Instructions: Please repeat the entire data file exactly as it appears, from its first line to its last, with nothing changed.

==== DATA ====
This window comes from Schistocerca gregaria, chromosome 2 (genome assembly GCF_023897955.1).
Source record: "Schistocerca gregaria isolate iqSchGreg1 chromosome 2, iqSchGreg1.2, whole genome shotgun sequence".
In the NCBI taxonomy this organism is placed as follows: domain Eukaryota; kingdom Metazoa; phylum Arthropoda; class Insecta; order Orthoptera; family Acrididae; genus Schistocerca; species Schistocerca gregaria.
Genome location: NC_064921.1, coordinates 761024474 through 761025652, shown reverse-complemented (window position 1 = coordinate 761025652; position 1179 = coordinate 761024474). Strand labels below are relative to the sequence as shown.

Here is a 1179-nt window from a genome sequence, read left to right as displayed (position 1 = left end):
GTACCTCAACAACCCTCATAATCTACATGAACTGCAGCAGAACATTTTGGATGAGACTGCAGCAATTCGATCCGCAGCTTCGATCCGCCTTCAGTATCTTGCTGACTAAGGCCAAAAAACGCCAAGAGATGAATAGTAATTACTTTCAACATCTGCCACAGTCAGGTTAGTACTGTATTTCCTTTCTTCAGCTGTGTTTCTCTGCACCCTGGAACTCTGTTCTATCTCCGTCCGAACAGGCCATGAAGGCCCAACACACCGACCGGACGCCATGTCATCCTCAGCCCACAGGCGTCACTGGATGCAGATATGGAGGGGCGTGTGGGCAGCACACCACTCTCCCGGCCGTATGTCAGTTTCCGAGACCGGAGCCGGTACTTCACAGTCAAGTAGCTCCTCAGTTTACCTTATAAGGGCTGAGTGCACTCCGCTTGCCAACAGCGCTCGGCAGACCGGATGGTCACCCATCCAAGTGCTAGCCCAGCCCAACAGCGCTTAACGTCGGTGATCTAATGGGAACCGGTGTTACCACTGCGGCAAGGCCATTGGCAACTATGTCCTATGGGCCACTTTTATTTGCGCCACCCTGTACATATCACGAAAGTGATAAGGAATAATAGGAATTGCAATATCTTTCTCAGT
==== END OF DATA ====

This window comes from Schistocerca gregaria, chromosome 2 (genome assembly GCF_023897955.1).
Source record: "Schistocerca gregaria isolate iqSchGreg1 chromosome 2, iqSchGreg1.2, whole genome shotgun sequence".
In the NCBI taxonomy this organism is placed as follows: domain Eukaryota; kingdom Metazoa; phylum Arthropoda; class Insecta; order Orthoptera; family Acrididae; genus Schistocerca; species Schistocerca gregaria.
Genome location: NC_064921.1, coordinates 761024474 through 761025652, shown reverse-complemented (window position 1 = coordinate 761025652; position 1179 = coordinate 761024474). Strand labels below are relative to the sequence as shown.

Here is a 1179-nt window from a genome sequence, read left to right as displayed (position 1 = left end):
GTACCTCAACAACCCTCATAATCTACATGAACTGCAGCAGAACATTTTGGATGAGACTGCAGCAATTCGATCCGCAGCTTCGATCCGCCTTCAGTATCTTGCTGACTAAGGCCAAAAAACGCCAAGAGATGAATAGTAATTACTTTCAACATCTGCCACAGTCAGGTTAGTACTGTATTTCCTTTCTTCAGCTGTGTTTCTCTGCACCCTGGAACTCTGTTCTATCTCCGTCCGAACAGGCCATGAAGGCCCAACACACCGACCGGACGCCATGTCATCCTCAGCCCACAGGCGTCACTGGATGCAGATATGGAGGGGCGTGTGGGCAGCACACCACTCTCCCGGCCGTATGTCAGTTTCCGAGACCGGAGCCGGTACTTCACAGTCAAGTAGCTCCTCAGTTTACCTTATAAGGGCTGAGTGCACTCCGCTTGCCAACAGCGCTCGGCAGACCGGATGGTCACCCATCCAAGTGCTAGCCCAGCCCAACAGCGCTTAACGTCGGTGATCTAATGGGAACCGGTGTTACCACTGCGGCAAGGCCATTGGCAACTATGTCCTATGGGCCACTTTTATTTGCGCCACCCTGTACATATCACGAAAGTGATAAGGAATAATAGGAATTGCAATATCTTTCTCAGT